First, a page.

BY VICKI TERWILLIGER
Dutchtown artist Danielle Beury describes it as a “giant paint by number.”
The result of Beury’s talent, along with a collaboration of Pottsville Area School District students and art teachers, was vividly on display Thursday during the ribbon-cutting for a new district mural. The effort was made possible through the Walk In Art Center’s Art 4U “Lacing Communities with Art” initiative.
Nearly 50 people gathered to see the creation above the exit doors at the Ned Hampford Natatorium near the D.H.H. Lengel Middle School rear parking lot.
“It turned out better than I could have imagined,” Superintendent Jeffrey Zwiebel said, after welcoming the crowd and thanking those who participated in the design.
“It took hours, but the preparation in the beginning is really what made it work nicely. We broke out all of the colors and had a big legend with everything numbered with 29 different colors that corresponded to the colors on the (mural) sections,” Beury said.
The mural is made up of 10 5-by-5-foot sections. It depicts a paint palette, which flows into school scenes of students participating in sports, drama and musical pursuits. The mural also features a few county landscapes. At the center is a Maya Angelo quote: “Be a rainbow in someone else’s cloud.”
Some of the mural was completed at the John S. Clarke Elementary Center, some at the middle school and some at the high school.
“We wanted the kids to have fun and didn’t want them to feel intimidated. We made it really comfortable for them because it was broken down into such a simple form,” she said.
Joining for the ribbon-cutting were Lorraine Felker, WIAC studio artist; Debbie Gilbert, WIAC board member and project technical director; Michael Maley, middle school principal; Katrina Greenawalt and Lindsey Boncore, high school art teachers; Leigh Ann Bosak, elementary art teacher, and her daughter, Bria; Alyssa Palina, middle school art teacher; and Zwiebel.
School board director Pat Moran also joined in the celebration. However, Sara Arnold, another high school art teacher involved with the effort, was unable to attend.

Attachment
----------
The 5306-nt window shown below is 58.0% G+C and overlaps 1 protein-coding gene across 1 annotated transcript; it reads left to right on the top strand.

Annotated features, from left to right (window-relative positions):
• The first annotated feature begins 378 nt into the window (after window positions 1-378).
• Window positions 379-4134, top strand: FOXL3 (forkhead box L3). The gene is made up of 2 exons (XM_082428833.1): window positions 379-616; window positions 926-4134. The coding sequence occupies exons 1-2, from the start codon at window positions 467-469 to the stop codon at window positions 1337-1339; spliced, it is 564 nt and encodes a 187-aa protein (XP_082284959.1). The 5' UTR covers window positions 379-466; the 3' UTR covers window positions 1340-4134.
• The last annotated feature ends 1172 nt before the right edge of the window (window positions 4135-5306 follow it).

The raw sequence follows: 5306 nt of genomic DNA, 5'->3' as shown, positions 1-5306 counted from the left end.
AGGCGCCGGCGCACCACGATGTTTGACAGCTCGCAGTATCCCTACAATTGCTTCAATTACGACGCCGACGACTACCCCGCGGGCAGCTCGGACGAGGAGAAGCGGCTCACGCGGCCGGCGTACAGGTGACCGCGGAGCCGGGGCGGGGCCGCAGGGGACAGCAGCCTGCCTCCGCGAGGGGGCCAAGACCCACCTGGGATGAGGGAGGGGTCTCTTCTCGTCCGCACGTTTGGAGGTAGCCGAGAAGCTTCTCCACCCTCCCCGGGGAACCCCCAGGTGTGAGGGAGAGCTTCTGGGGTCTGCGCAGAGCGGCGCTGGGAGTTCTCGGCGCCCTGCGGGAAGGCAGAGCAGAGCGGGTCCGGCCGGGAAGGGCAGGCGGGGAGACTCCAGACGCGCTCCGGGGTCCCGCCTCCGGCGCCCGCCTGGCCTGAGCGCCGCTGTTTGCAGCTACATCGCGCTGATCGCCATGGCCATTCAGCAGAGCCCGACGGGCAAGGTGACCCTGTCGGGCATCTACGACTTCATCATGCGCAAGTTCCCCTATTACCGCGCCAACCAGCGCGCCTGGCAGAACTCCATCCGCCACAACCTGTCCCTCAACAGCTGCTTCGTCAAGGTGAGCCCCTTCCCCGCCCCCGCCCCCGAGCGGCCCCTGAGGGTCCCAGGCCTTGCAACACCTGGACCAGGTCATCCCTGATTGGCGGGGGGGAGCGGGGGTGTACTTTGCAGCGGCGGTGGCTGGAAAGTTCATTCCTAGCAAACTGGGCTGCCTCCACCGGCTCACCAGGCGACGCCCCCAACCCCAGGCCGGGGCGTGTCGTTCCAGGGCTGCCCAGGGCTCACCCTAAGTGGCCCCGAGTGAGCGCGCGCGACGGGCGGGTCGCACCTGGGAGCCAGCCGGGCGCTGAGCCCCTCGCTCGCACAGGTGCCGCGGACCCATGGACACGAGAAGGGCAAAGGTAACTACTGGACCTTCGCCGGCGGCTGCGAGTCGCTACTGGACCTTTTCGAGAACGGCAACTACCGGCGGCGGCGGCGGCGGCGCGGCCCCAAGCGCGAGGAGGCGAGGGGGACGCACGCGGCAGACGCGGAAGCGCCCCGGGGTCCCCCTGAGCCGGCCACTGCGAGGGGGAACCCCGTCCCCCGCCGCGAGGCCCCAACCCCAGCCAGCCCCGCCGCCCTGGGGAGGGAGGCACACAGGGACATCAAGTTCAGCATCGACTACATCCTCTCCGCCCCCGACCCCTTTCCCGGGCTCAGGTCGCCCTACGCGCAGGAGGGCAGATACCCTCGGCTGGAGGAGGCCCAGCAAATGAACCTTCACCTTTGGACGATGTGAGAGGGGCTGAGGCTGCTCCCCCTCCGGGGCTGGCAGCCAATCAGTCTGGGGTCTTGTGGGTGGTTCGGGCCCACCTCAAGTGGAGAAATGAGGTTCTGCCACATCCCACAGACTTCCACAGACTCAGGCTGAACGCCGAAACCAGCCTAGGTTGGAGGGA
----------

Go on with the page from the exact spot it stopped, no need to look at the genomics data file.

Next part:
Beury, who was the artist in residence at the Pottsville Area School District this year, met with the district art department to discuss the mural. She collaborated with students to come up with the finished design.
Students in all grade levels worked on the project for three days in May. The elementary students did the larger swaths of color, while the middle school students painted other sections and the high school students contributed to the more detailed areas.
Beury spent many hours working on it at the WIAC, and was also assisted by students and other WIAC artists to complete the work.
Once the murals are up, they should last about 20 to 30 years, according to Felker.
Artists use a special mural paint on a durable mural fabric called poly tab. They apply a sealant and put a coat of ultraviolet protection on top of that.
“Some of the artists were asking if they could thin it down, and we said, ‘No,’ ” Felker said of the mural paint, which is thick and has more intense color.
A specially designed adhesive is used on the back of the mural so it can be placed on the wall, similar to a wallpaper installation. The mural conforms to the surface upon which it’s placed.
Beury and Gilbert spent at least 13 hours on a scaffold lift erecting the mural in July.
Felker said the project will enable students to return to the district as adults and tell their children, “I painted that.”
“It really pops,” Zwiebel said. “We have an alumni band here, and I’ll be curious to hear what the members have to say about it. This will be seen by a lot of people and it’s in a high-volume place.”
When the WIAC found out the art in education funding was available, the center stepped in to help administer the funding in late January or early February, Felker said.
There are also WIAC Art4U projects in Minersville and Tamaqua.
Each district also came up with some matching funding for the projects. Zwiebel said in Pottsville’s case, the district contributed approximately $2,300 toward supplies.
“We wanted to acknowledge and thank the teachers, artist and the students for getting it done. They did a fantastic job and it’s beautiful,” Felker said.
The Minersville mural was already erected on the Minersville baseball field dugout; however, finishing touches are still underway and are anticipated to be completed within a few weeks. The WIAC artist on that project, Pablo Kulp, attended Thursday’s ribbon-cutting.
Meanwhile, Tamaqua’s project is still being painted, Felker said.
“It has a lot of fine detail work on it,” she said.
WIAC artist Julie Richards, who was also an artist in residence at Tamaqua Area School District, worked in collaboration with the district, community and the Tamaqua Community Arts Center to conceptualize the mural. Richards worked alongside WIAC studio artist and art teacher Lori Remmel.
The Tamaqua mural will be placed on the side of the Verizon building in the borough.
The three WIAC Art 4U murals are the latest large-scale artwork pieces springing up in the county.
“Last year, we had a Philadelphia muralist come up to work on a mural at Lewis’s General Store in downtown Schuylkill Haven, and that became the decision for us to bring more murals to the community, whether it’s at a business, a school district or public place so everyone can enjoy it,” Jordan Fees, WIAC event coordinator, said.
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